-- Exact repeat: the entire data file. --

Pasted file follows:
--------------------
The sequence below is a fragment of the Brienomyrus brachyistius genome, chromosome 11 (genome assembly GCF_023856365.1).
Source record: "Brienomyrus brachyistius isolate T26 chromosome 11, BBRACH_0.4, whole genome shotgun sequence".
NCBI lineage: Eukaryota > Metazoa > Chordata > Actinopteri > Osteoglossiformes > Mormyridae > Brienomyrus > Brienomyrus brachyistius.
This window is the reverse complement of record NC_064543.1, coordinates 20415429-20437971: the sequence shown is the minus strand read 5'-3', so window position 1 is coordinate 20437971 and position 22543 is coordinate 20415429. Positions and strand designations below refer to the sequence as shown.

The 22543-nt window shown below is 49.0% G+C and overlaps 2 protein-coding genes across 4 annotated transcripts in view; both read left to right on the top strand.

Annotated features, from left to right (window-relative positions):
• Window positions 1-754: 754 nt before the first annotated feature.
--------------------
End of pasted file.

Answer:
The sequence below is a fragment of the Brienomyrus brachyistius genome, chromosome 11 (genome assembly GCF_023856365.1).
Source record: "Brienomyrus brachyistius isolate T26 chromosome 11, BBRACH_0.4, whole genome shotgun sequence".
NCBI lineage: Eukaryota > Metazoa > Chordata > Actinopteri > Osteoglossiformes > Mormyridae > Brienomyrus > Brienomyrus brachyistius.
This window is the reverse complement of record NC_064543.1, coordinates 20415429-20437971: the sequence shown is the minus strand read 5'-3', so window position 1 is coordinate 20437971 and position 22543 is coordinate 20415429. Positions and strand designations below refer to the sequence as shown.

The 22543-nt window shown below is 49.0% G+C and overlaps 2 protein-coding genes across 4 annotated transcripts in view; both read left to right on the top strand.

Annotated features, from left to right (window-relative positions):
• Window positions 1-754: 754 nt before the first annotated feature.